DPS Meeting, Madison, October 1998
Session 16. Asteroid Discovery and Classification
Contributed Oral Parallel Session, Tuesday, October 13, 1998, 9:00-10:40am, Madison Ballroom D

[Previous] | [Session 16] | [Next]

[16.05] Infrared Detection and Characterization of Near Earth Objects

M.P. Egan, S.D. Price (AFRL/VSBC), E.F. Tedesco (TSI)

Infrared detection from space offers an invaluable adjunct to ground based visible searches for the discovery and characterization of Near Earth Objects (NEOs). The known Near Earth Objects are predominately highly reflective, presumably due to a discovery bias against dark objects inherent in visual surveys. For a given diameter, dark objects are at least a factor of four fainter in the visual than those with high albedo. Various analyses argue that the population of dark objects among the NEOs should be at least as great as the highly reflective objects. In the mid-infrared (defined to be between 5 and 35 \mum) the flux difference between high and low albedo objects is relatively small, with slightly more flux coming from the dark object. Passive emission from objects located in the inner solar system peaks in the mid-infrared as the natural consequence of the object being in thermal equilibrium with the incident sunlight An infrared NEO survey compensates for the bias of visible searches to preferentially discover high albedo objects. Additionally, visual to infrared colors of NEOs are markedly different from those of most stars. This provides a basis for a bulk filter that significantly reduces the onboard signal processing requirements for a space-based system. Infrared observations also reduce the uncertainty in estimating the size, and subsequently the mass, of an NEO. A geometric albedo must be assumed in order to calculate a diameter from the single band visual photometry obtained during discovery or follow-up astrometry. The estimated size is thus quite uncertain owing to the order of magnitude range in NEO geometric albedos. The modeling assumptions needed to convert an infrared observation into a diameter are more tightly constrained. An infrared observation combined with visual photometry provides the requisite information to accurately determine both the albedo and size. Since the estimate of the NEO mass depends on volume, the determinations of NEO mass from infrared derived diameters are about an order of magnitude more certain than that estimated from visible photometry.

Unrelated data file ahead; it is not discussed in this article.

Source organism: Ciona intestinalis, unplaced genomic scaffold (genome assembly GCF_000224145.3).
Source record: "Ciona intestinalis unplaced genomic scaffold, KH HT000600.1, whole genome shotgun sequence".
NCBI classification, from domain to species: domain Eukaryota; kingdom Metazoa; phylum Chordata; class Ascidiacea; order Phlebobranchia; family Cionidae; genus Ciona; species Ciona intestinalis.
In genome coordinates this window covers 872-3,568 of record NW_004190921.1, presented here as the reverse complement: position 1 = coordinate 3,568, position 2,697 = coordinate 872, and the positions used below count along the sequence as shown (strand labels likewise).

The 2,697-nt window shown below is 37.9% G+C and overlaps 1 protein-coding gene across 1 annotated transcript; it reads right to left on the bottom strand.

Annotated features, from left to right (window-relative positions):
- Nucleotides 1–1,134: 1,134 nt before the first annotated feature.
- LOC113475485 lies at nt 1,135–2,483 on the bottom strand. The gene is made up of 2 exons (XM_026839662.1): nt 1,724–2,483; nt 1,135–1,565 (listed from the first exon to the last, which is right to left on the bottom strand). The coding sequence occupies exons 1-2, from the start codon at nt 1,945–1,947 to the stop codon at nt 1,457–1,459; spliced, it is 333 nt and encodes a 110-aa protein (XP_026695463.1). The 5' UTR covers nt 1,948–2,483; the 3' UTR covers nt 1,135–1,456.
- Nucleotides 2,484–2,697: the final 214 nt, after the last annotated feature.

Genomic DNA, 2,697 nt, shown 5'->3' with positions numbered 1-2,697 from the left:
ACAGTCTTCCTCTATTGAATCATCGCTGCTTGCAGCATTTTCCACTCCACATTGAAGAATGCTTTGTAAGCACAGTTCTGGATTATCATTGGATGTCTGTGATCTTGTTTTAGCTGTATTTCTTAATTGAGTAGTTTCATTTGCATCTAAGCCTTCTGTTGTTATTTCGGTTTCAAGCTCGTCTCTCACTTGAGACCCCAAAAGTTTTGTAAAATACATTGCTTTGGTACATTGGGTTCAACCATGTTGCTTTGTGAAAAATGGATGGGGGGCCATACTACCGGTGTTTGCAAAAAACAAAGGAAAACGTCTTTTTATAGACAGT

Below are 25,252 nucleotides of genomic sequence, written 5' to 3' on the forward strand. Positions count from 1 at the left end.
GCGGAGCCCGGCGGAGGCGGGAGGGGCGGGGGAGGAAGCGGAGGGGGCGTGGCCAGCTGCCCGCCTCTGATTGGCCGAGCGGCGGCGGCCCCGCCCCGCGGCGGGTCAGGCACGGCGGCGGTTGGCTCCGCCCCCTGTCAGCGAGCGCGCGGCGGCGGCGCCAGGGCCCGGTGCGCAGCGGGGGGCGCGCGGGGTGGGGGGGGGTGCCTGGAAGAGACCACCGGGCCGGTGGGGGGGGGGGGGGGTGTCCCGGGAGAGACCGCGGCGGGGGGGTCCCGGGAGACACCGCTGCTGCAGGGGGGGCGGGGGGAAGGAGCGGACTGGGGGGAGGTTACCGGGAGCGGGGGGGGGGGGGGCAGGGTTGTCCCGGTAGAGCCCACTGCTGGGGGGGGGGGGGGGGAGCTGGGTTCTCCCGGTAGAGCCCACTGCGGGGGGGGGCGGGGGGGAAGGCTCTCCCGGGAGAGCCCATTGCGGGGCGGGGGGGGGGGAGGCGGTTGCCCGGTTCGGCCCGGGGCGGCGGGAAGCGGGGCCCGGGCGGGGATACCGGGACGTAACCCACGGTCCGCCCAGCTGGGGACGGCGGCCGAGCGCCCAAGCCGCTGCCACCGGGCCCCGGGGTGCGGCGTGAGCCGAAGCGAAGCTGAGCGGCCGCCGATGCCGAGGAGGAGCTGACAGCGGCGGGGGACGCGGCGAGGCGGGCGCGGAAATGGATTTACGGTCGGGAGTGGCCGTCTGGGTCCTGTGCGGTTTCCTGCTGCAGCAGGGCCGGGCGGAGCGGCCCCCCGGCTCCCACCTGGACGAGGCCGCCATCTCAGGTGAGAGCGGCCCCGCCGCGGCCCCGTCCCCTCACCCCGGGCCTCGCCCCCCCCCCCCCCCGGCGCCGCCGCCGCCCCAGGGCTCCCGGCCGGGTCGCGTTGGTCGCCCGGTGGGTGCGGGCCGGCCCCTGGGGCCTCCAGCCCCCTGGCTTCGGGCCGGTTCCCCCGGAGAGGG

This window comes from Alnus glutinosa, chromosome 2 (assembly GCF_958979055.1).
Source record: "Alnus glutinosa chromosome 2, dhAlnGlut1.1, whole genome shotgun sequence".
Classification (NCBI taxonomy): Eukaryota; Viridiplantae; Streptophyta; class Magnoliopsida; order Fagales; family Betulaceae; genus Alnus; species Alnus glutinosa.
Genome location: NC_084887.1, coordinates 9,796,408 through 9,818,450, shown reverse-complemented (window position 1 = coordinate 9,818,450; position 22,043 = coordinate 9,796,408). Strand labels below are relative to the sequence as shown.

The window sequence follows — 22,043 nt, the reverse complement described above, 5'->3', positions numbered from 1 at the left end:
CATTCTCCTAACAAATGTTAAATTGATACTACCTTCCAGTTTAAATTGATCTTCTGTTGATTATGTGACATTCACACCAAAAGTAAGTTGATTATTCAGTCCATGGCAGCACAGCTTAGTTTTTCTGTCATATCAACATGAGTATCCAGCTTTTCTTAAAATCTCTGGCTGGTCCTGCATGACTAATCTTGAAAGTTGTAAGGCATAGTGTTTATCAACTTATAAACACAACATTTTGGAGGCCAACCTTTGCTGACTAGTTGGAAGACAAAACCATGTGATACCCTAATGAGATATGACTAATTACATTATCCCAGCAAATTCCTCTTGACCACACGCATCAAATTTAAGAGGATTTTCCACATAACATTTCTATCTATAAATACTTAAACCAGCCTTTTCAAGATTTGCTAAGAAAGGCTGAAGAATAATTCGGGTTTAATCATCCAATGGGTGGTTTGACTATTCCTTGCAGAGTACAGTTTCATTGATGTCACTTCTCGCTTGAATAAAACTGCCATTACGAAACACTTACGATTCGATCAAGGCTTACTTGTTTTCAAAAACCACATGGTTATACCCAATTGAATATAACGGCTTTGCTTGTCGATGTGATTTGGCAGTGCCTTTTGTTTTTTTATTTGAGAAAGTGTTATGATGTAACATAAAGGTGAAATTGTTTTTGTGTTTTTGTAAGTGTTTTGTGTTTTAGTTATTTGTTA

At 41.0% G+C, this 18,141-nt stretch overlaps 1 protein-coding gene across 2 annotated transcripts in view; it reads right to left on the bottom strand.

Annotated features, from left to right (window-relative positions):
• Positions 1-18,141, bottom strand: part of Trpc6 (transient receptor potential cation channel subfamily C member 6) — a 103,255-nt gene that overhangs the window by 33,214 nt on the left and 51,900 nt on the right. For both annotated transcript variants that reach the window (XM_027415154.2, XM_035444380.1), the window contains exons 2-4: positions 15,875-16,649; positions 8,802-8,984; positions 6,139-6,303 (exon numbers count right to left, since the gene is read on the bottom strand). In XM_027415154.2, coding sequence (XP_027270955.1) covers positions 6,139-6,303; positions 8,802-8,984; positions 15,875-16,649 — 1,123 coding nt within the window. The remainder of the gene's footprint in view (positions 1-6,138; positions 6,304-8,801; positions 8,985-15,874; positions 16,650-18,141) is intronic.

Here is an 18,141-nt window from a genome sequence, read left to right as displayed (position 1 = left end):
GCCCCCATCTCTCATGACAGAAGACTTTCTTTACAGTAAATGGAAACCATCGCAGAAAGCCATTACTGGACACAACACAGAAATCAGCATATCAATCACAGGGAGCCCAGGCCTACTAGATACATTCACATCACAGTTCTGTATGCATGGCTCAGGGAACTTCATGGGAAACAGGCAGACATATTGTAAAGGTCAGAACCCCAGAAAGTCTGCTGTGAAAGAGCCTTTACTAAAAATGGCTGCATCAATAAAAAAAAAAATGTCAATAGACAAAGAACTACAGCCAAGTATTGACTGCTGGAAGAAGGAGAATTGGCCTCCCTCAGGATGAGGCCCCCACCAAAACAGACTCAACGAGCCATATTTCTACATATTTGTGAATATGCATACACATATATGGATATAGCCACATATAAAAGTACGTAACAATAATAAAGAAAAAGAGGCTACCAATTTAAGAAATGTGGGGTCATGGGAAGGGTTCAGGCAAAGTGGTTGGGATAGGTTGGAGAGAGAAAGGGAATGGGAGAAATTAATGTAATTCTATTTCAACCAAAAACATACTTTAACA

The author(s) of this abstract have provided an email address for comments about the abstract: egan@pldac.plh.af.mil

[Previous] | [Session 16] | [Next]